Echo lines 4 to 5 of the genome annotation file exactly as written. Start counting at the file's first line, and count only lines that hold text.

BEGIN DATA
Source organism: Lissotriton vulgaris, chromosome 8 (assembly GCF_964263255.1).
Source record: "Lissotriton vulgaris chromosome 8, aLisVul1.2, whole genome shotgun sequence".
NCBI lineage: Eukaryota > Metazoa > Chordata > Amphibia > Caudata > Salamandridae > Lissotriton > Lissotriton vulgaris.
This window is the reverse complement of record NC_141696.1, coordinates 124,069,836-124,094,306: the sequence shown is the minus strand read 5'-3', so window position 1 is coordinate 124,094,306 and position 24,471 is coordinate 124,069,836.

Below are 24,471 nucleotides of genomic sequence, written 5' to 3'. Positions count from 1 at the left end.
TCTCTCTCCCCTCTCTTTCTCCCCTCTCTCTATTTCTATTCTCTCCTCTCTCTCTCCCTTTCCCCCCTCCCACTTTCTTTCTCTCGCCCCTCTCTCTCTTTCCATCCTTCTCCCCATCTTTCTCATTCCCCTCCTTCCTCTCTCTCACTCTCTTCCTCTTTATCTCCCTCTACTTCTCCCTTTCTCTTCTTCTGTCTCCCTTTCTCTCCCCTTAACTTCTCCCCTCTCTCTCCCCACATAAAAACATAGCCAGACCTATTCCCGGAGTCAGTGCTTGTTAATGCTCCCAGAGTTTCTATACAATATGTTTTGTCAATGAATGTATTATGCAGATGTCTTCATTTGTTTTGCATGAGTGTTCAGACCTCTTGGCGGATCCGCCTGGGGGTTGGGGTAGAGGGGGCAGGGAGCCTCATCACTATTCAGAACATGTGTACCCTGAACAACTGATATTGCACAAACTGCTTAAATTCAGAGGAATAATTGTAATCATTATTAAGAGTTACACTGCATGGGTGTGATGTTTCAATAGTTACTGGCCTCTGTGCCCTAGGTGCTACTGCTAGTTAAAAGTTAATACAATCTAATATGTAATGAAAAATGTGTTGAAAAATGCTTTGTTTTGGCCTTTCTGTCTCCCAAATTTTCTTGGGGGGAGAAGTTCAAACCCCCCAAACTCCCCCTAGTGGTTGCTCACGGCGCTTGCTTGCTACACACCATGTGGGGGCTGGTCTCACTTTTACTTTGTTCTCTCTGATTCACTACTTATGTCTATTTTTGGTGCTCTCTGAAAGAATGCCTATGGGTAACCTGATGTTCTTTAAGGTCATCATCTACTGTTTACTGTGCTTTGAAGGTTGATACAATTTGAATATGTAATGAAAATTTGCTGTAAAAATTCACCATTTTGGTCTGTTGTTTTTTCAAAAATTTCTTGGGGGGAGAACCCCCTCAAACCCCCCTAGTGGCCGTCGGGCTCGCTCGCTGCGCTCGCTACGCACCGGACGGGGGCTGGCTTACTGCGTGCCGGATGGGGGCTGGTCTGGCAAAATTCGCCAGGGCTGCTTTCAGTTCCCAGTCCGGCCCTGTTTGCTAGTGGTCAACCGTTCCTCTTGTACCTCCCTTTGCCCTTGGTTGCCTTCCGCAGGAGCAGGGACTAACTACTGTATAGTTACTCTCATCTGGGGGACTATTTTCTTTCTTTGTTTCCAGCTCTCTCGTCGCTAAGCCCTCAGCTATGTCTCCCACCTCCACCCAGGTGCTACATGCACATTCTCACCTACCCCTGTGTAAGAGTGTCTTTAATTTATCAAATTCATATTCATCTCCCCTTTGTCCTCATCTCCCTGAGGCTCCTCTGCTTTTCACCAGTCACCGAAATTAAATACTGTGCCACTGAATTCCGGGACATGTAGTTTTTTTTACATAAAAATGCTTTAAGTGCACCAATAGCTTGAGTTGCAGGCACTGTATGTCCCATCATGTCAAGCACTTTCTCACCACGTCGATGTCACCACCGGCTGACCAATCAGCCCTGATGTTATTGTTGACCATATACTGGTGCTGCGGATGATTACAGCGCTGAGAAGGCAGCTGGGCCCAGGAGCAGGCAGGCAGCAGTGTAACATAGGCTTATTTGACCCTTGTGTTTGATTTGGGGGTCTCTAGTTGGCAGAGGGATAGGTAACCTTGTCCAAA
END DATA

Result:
This window is the reverse complement of record NC_141696.1, coordinates 124,069,836-124,094,306: the sequence shown is the minus strand read 5'-3', so window position 1 is coordinate 124,094,306 and position 24,471 is coordinate 124,069,836.

Below are 24,471 nucleotides of genomic sequence, written 5' to 3'. Positions count from 1 at the left end.